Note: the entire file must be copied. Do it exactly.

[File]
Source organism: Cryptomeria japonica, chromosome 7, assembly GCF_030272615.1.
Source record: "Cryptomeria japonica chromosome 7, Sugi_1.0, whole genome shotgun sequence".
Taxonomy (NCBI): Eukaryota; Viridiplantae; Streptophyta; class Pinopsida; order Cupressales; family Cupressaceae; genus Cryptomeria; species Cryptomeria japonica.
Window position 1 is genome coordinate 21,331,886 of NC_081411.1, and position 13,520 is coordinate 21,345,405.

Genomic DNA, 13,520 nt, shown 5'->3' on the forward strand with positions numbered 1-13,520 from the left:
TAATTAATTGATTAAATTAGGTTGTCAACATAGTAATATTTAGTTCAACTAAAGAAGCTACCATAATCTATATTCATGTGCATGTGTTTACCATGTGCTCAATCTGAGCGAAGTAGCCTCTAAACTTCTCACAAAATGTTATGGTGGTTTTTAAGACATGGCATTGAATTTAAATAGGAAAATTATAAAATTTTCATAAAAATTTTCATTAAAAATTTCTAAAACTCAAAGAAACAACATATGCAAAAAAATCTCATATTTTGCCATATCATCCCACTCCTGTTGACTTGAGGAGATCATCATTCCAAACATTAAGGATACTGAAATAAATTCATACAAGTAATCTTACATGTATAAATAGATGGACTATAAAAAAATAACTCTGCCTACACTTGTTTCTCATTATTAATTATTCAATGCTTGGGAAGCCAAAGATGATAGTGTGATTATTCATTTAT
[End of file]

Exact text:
Source organism: Cryptomeria japonica, chromosome 7, assembly GCF_030272615.1.
Source record: "Cryptomeria japonica chromosome 7, Sugi_1.0, whole genome shotgun sequence".
Taxonomy (NCBI): Eukaryota; Viridiplantae; Streptophyta; class Pinopsida; order Cupressales; family Cupressaceae; genus Cryptomeria; species Cryptomeria japonica.
Window position 1 is genome coordinate 21,331,886 of NC_081411.1, and position 13,520 is coordinate 21,345,405.

Genomic DNA, 13,520 nt, shown 5'->3' on the forward strand with positions numbered 1-13,520 from the left:
TAATTAATTGATTAAATTAGGTTGTCAACATAGTAATATTTAGTTCAACTAAAGAAGCTACCATAATCTATATTCATGTGCATGTGTTTACCATGTGCTCAATCTGAGCGAAGTAGCCTCTAAACTTCTCACAAAATGTTATGGTGGTTTTTAAGACATGGCATTGAATTTAAATAGGAAAATTATAAAATTTTCATAAAAATTTTCATTAAAAATTTCTAAAACTCAAAGAAACAACATATGCAAAAAAATCTCATATTTTGCCATATCATCCCACTCCTGTTGACTTGAGGAGATCATCATTCCAAACATTAAGGATACTGAAATAAATTCATACAAGTAATCTTACATGTATAAATAGATGGACTATAAAAAAATAACTCTGCCTACACTTGTTTCTCATTATTAATTATTCAATGCTTGGGAAGCCAAAGATGATAGTGTGATTATTCATTTAT